Gary Drach was diagnosed with Arterio-Venous Malformation at the age of 13. At the age of 30, Drach was told by a doctor he would eventually have a stroke and die.
Bill Silverfarb/Daily Journal
Gary Drach's dog Donald holds down a receipt while Drach signs it. Donald is a service dog that helps Drach with many chores around the house including helping with the laundry.
At the age of 47, Drach woke up one morning with an incredible headache, a numb right arm and slurred speech. He had a stroke. Doctors at Stanford Hospital had started to prepare his wife Peggy for the worst outcome — that we would die.
Even though Drach, now 57, knew he had AVM, he was not prepared for life after his stroke. He had 18 months of intense rehabilitation at Mills-Peninsula Hospital in San Mateo after a lengthy hospital stay.
AVM is an abnormal connection between the arteries and veins in the brain that usually forms before birth and has no symptoms until it ruptures.
Rehabilitation helped him immensely but he has a hard time keeping his balance since most of the right side of his body is paralyzed. He has no use of his right arm and needed a brace to walk.
His slurred speech and physical limitations kept the man indoors for the most part. He did not want to face the world or be seen.
He took great comfort in his two rescue dogs, Goldie and Stoney. When Stoney died in 2006, the couple decided to adopt another dog from a group in Sacramento that rescues golden retrievers.
While the couple searched for a new companion for Goldie, Drach came across a Web site that trains service dogs for people with various disabilities.
He did not think he would qualify for a service dog but gave Canine Companions for Independence in Santa Rosa a call anyway.
To his surprise, the nonprofit group said he could be a candidate for a service dog and was put on a waiting list. It took three years before Drach was invited to Santa Rosa to see if there was a dog suitable enough to take home.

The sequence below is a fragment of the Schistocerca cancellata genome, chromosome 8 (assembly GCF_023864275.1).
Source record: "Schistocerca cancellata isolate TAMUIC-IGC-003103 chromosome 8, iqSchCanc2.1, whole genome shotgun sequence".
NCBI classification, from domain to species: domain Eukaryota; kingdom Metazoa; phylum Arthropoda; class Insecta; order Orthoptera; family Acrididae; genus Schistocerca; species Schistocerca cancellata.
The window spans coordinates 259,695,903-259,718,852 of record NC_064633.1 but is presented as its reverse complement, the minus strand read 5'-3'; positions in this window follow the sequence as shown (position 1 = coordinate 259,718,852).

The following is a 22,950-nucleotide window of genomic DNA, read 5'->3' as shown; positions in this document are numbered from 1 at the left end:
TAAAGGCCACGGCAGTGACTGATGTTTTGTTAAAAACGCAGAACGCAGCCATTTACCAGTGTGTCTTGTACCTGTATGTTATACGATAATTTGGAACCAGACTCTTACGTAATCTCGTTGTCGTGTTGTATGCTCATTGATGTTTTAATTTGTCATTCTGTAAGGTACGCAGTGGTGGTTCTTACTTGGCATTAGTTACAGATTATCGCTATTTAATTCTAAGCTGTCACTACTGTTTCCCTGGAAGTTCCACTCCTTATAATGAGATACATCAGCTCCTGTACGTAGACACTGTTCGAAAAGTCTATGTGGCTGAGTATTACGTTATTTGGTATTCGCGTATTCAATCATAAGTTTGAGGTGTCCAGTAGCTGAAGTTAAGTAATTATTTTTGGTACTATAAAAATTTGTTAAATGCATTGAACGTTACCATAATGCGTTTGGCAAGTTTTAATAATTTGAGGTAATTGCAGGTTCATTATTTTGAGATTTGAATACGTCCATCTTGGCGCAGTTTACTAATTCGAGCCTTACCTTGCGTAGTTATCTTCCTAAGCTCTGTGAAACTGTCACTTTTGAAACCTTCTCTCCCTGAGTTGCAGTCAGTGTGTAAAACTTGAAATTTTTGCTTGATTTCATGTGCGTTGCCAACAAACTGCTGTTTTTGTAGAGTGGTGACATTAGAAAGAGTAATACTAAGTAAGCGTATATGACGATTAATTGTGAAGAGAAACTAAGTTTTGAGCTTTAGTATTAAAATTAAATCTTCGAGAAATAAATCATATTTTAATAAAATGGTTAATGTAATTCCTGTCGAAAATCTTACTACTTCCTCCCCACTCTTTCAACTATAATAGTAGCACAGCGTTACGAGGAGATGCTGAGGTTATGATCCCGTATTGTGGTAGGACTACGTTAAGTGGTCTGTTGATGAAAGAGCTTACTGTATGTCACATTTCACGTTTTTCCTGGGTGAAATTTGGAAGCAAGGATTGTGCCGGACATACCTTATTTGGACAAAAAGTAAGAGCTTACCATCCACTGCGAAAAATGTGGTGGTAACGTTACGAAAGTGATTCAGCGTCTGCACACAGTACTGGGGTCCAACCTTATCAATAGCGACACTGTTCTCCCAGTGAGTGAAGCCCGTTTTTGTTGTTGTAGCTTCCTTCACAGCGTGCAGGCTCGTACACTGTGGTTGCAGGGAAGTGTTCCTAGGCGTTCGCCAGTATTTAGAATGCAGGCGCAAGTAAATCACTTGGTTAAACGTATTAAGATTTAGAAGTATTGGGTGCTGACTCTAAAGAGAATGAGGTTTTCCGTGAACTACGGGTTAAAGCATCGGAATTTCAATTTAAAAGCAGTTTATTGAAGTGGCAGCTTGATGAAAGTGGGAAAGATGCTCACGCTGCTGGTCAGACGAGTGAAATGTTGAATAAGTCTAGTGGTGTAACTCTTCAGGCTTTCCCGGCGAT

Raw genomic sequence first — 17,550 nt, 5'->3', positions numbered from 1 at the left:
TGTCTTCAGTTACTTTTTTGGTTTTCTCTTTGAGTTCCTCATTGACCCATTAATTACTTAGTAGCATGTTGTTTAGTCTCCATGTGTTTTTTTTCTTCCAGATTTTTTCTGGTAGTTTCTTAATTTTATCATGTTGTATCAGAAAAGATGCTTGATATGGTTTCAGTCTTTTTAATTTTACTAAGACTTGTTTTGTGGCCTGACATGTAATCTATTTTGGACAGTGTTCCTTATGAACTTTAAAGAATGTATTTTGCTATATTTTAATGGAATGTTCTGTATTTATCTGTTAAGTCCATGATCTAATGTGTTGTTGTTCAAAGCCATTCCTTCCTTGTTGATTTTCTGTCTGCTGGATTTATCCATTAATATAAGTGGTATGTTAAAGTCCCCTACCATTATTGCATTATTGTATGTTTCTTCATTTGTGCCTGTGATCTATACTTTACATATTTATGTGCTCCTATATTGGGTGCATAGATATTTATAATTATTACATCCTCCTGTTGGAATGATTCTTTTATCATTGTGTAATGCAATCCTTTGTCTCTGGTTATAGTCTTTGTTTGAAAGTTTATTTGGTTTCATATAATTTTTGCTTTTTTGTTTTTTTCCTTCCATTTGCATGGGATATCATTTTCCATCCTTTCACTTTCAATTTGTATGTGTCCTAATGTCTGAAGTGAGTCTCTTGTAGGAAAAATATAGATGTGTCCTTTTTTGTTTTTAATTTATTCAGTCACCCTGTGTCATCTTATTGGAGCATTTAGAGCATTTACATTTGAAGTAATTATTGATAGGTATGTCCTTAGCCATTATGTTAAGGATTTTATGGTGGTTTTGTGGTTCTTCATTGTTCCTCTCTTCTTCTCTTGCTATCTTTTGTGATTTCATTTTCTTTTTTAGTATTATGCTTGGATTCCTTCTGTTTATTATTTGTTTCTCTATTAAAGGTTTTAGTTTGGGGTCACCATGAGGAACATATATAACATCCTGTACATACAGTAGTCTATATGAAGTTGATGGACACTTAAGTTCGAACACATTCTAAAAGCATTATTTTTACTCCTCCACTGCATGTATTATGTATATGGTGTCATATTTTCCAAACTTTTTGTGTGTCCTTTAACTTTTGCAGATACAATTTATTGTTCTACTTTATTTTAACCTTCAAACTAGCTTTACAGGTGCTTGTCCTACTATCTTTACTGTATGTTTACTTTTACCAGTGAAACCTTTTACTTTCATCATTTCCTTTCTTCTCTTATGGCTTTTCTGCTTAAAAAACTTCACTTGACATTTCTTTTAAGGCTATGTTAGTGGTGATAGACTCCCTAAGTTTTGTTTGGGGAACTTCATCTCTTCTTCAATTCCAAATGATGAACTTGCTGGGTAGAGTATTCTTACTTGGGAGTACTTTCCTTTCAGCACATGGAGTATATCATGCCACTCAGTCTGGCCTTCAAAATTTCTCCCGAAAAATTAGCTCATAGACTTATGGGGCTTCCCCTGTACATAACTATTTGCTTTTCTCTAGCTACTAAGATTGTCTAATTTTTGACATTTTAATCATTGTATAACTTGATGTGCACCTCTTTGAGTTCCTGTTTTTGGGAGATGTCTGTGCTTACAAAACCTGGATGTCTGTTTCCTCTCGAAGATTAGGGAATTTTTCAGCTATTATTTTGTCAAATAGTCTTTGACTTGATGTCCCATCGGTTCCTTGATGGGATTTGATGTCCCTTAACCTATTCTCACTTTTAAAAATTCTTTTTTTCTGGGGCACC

While there, Drach met Donald, a black Labrador mix. The two have been inseparable ever since. Drach spent more than two weeks back in August going through 10-hour training days with Donald and the staff at Canine Companions.
"They trained me to use Donald,” Drach said. "Donald didn’t have to be trained.”
He has only had Donald for five months but the dog has somehow completely transformed his life and given him a new confidence he thought he had lost forever.
"It is a world of difference,” Drach said. "My self confidence is way up. He has made me go out in public again.”
Donald helps Drach with grocery shopping, the telephone, the laundry and even helps him take off his sweater. Donald is there when Drach may stumble or fall — a reassurance that means so much to the man.
"I never knew a dog could do all of these things,” Drach said.
Donald has a bit of a story, too. The dog was born at a Montana prison and raised by a convict for its first 15 months of life.
The dog’s life started in a prison surrounded by cages. These days, the dog helps Drach free himself from the cage he put himself in.
"When Donald’s blue vest is on he is all business but when its off he’s just like any other dog. He can lounge around all day,” Drach said.
Once a week, Gary Drach and Donald pay a visit to the gym for a workout. He is starting to see some muscles coming back to his right leg after suffering the stroke 10 years ago.
Any improvements Drach makes in his life now can be directly attributed to his 24-hour-a-day companion, Donald, a companion given to him free of charge.
For more information on Canine Companions for Independence check out: www.cci.org.
Bill Silverfarb can be reached by e-mail: firstname.lastname@example.org or by phone: (650) 344-5200 ext. 106.